the Apple – IBM partnership

Jobs 1.0

Back in the early 1980s, AAPL made a better personal computer than IBM, at a time when the PC was beginning to displace the minicomputer in corporations and when individuals were starting to become a viable market for computing power.

Steve Jobs made two strategic errors, however, that ended up preventing AAPL from exploiting its advantage, which ultimately marginalized his company and put it on the verge of bankruptcy.

–AAPL priced its PC at 2x -3x the level of its MS-DOS alternatives, providing an overwhelming economic incentive to put up with the clunkiness of an IMB or a Compaq.

–Jobs marketed solely to company IT departments, which at that time had no power to make purchasing decisions.  He completely ignored the CEOs and COOs who did.  This may have enhanced his counterculture image, but it effectively closed the door to any corporate sales.

Jobs 2.0, Groundhog Day–except better so far

Arguably, Jobs 2.0 repeated the same game plan as 1.0:  make high-end, high-priced consumer devices and ignore the corporate world.  

In the post-Jobs era, and after a whole lot of waffling, AAPL management has decided to stick with Page One of the Steve playbook and is continuing to define itself as a maker of high-end consumer devices.  On the other hand, it lived (by the skin of its teeth) through Jobs 1.0 and knows how that story ended.

That’s why I think AAPL’s just-announced decision to partner with IBM to sell mobile products to corporations is potentially very significant.  It suggests AAPL is no longer willing to be straitjacketed by the Jobs mystique.  This is a good thing, because growth companies only continue to prosper if they periodically reinvent themselves.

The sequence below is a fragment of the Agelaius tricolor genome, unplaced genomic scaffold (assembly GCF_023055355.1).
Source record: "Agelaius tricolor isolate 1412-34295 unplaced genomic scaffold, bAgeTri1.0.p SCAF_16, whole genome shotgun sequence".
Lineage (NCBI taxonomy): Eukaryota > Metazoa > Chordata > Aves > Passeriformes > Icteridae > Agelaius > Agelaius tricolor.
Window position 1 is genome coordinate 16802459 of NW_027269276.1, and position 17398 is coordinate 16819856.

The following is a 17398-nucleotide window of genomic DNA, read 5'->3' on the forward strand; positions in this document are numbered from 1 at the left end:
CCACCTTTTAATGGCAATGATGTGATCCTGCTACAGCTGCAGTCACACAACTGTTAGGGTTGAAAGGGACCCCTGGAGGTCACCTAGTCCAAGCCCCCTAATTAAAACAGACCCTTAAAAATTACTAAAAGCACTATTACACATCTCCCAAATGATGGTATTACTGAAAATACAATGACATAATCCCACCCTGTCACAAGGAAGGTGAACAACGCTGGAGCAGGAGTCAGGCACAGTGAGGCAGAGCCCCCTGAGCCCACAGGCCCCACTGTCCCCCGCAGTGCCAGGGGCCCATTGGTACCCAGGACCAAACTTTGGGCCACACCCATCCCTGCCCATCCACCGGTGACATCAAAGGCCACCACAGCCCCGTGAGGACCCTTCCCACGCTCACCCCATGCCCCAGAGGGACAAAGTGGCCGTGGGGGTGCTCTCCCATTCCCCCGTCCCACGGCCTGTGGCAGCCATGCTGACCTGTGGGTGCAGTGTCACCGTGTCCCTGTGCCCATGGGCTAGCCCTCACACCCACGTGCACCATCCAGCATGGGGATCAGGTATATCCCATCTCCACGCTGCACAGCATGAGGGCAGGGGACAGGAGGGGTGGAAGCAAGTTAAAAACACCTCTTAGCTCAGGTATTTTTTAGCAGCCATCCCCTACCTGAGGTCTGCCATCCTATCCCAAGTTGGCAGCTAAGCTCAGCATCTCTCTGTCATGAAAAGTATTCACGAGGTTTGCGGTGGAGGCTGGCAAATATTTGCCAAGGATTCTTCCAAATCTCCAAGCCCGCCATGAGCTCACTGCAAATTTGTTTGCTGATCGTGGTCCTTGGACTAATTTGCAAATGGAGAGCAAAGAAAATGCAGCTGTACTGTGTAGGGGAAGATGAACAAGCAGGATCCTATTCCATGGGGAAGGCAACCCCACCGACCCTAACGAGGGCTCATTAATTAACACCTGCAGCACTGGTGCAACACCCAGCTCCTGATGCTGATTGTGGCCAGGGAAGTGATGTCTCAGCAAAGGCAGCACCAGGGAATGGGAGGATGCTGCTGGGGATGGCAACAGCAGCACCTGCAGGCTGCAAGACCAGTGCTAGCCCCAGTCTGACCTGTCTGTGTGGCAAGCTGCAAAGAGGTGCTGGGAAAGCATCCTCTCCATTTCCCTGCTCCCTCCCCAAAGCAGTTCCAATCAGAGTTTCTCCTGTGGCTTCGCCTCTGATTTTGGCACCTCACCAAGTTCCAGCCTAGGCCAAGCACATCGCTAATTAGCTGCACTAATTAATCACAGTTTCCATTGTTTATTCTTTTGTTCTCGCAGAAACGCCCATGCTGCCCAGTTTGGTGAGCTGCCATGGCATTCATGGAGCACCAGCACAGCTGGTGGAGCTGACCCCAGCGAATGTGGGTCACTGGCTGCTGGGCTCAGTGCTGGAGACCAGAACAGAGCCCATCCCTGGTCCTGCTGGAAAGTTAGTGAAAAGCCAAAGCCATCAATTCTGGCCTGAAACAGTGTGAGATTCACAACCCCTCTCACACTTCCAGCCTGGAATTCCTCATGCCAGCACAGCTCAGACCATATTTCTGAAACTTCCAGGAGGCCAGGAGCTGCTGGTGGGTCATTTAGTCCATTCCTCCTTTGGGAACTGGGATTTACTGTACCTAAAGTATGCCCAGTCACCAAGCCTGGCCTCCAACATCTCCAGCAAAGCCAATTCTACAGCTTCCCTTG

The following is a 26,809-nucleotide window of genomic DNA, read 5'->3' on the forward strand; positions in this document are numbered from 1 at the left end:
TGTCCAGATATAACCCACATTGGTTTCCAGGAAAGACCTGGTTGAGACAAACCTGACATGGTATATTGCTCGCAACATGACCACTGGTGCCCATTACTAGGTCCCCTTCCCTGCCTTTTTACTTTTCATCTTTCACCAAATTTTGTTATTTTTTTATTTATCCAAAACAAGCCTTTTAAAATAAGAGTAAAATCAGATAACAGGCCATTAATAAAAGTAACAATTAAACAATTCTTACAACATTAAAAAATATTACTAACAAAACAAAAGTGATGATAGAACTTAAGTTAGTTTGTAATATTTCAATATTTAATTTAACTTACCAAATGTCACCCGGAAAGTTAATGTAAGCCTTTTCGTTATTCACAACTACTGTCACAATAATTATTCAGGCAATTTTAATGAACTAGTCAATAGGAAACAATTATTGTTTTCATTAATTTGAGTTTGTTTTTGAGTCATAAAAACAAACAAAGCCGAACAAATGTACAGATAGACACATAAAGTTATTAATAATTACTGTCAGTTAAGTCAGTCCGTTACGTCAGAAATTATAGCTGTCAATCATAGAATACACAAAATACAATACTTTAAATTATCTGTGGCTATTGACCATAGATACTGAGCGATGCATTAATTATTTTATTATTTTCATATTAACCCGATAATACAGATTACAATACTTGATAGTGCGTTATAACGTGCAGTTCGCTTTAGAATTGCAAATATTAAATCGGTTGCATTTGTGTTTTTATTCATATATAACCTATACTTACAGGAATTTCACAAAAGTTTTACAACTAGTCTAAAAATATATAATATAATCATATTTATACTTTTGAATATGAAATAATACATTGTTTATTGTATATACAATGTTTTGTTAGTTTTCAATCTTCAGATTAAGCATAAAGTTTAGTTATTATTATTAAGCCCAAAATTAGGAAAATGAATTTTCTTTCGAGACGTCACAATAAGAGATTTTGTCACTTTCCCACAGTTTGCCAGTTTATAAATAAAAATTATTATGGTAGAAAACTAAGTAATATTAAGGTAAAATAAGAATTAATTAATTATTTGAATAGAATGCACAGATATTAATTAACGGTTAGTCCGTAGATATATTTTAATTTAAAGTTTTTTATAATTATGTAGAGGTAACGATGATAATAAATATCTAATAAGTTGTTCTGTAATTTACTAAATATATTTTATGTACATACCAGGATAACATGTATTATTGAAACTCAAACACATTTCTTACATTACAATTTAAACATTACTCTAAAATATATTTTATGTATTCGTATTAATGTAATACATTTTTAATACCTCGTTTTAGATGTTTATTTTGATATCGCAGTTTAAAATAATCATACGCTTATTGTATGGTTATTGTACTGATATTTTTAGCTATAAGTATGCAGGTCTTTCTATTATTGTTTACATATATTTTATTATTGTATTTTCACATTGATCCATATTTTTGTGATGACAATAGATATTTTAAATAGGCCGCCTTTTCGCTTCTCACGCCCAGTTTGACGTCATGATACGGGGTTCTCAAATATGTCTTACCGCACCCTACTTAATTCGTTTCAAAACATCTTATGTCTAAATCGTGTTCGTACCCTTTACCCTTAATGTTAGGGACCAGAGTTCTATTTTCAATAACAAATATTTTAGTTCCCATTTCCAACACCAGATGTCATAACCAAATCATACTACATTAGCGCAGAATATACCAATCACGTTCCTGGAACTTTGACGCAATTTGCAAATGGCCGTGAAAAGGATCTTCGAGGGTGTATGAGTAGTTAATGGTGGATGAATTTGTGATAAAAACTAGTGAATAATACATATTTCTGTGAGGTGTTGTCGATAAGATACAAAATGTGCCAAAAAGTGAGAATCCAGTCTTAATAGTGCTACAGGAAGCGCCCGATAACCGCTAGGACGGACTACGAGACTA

Also, given the continuing ineptitude of Ballmer-led Microsoft, the corporate market is much more wide open to AAPL smartphones and tablets than AAPL had any right to expect.  

I’m not rushing out to buy AAPL on the strength of a single new venture.  But it’s a start.  It suggests that Tim Cook is doing more than rearranging the deck chairs.  It argues that we should also be on the alert for further signals of favorable change in the company’s strategy.






my take on Apple (AAPL)

In a comment on yesterday’s post, my friend Bruce asked for my take on AAPL. That’s my subject today.

The stock looks cheap to me.  Investors have had two big worries, I think.  One has been lack of recent earnings growth.  The other is the perception that the post-Jobs management of AAPL is completely at sea, cowed by the memory of Jobs and therefore unable to make decisions– as well as completely uninterested in whether the stock goes up or down.


–growth appears to be resuming.  Yes, modest growth, but Wall Street has understood for years that the heady days of the last decade are gone forever.

–AAPL has a stellar brand name and many rabid fans.  New products may re-energize them.

–the recent announcement of a 7-for-1 split offers the hope that management is more the simply caretaker of the Steve Jobs museum.

–in addition, conditions are right for investors to look at AAPL again.  I think 2014 is going to be a sideways year from here for the US stock market.  So a big, low-multiple, cash generative company where earnings growth is resuming and where management practices may be taking a turn for the better has a great chance to be an outperformer.  A 2.3% dividend yield doesn’t hurt, either.